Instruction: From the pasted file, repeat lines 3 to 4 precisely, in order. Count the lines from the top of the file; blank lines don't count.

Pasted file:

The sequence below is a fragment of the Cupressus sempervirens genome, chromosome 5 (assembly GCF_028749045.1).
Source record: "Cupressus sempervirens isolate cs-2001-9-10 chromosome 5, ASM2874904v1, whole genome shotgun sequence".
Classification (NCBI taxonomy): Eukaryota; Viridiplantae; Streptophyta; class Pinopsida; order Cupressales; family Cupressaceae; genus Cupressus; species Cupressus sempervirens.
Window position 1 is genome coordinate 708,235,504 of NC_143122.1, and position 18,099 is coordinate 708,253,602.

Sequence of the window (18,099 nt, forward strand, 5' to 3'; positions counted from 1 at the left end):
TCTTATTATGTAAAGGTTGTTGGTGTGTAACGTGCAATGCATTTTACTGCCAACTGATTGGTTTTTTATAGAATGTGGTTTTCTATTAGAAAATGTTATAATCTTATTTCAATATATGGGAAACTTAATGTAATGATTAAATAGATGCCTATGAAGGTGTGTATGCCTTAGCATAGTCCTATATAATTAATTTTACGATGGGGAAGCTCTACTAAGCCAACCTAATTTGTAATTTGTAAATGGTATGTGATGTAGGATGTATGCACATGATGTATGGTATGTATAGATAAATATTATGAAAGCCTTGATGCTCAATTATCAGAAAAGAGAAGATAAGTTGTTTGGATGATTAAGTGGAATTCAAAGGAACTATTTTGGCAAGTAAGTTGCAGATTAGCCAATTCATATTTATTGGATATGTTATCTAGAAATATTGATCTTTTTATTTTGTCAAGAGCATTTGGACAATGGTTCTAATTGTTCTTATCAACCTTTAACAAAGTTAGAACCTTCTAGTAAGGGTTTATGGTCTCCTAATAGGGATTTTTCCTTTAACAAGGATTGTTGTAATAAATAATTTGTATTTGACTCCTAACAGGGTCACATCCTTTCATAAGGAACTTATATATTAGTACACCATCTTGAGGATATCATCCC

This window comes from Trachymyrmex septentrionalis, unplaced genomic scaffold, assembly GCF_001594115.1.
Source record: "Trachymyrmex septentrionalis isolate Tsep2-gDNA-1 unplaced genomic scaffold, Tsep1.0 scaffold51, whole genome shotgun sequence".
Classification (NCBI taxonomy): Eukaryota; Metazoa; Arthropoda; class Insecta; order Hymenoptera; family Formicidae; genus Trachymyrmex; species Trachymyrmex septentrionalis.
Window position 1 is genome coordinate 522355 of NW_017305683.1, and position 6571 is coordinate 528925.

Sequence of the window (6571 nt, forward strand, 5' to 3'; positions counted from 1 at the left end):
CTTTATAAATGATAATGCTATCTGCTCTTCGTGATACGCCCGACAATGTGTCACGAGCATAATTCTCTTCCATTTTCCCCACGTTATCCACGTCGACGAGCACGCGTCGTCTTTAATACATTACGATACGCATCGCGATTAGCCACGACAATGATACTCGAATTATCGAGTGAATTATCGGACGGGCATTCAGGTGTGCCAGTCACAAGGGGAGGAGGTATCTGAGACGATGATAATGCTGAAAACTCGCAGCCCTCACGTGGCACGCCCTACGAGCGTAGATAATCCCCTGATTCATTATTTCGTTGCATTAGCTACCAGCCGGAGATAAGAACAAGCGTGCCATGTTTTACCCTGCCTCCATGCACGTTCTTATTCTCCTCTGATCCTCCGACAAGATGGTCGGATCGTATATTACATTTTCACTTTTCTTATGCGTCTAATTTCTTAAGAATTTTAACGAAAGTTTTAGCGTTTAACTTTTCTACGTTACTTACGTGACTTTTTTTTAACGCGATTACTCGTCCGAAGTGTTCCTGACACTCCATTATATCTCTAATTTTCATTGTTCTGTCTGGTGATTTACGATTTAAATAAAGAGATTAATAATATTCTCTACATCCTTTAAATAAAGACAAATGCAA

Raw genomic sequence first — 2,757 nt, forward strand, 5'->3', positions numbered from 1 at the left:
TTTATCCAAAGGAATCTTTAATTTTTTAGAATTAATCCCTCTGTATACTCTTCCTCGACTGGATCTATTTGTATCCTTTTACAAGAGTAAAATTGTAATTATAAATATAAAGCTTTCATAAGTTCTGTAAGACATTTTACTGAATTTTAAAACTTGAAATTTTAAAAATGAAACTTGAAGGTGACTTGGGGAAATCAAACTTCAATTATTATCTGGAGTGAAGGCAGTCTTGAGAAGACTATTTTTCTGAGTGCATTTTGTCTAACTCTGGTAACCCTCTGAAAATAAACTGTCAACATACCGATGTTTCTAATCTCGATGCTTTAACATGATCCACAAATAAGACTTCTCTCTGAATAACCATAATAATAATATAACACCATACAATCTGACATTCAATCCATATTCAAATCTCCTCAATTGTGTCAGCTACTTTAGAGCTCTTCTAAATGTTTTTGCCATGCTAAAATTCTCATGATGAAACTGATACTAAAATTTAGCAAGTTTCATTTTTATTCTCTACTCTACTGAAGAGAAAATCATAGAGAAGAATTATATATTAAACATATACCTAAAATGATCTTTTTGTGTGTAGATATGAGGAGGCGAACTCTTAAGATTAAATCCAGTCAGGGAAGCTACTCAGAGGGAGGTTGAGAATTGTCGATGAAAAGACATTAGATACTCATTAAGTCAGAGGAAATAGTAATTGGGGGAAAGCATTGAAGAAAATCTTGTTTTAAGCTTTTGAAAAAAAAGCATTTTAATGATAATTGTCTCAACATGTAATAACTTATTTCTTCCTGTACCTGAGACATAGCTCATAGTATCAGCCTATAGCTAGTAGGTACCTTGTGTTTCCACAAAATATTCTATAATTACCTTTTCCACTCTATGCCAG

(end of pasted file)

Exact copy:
Classification (NCBI taxonomy): Eukaryota; Viridiplantae; Streptophyta; class Pinopsida; order Cupressales; family Cupressaceae; genus Cupressus; species Cupressus sempervirens.
Window position 1 is genome coordinate 708,235,504 of NC_143122.1, and position 18,099 is coordinate 708,253,602.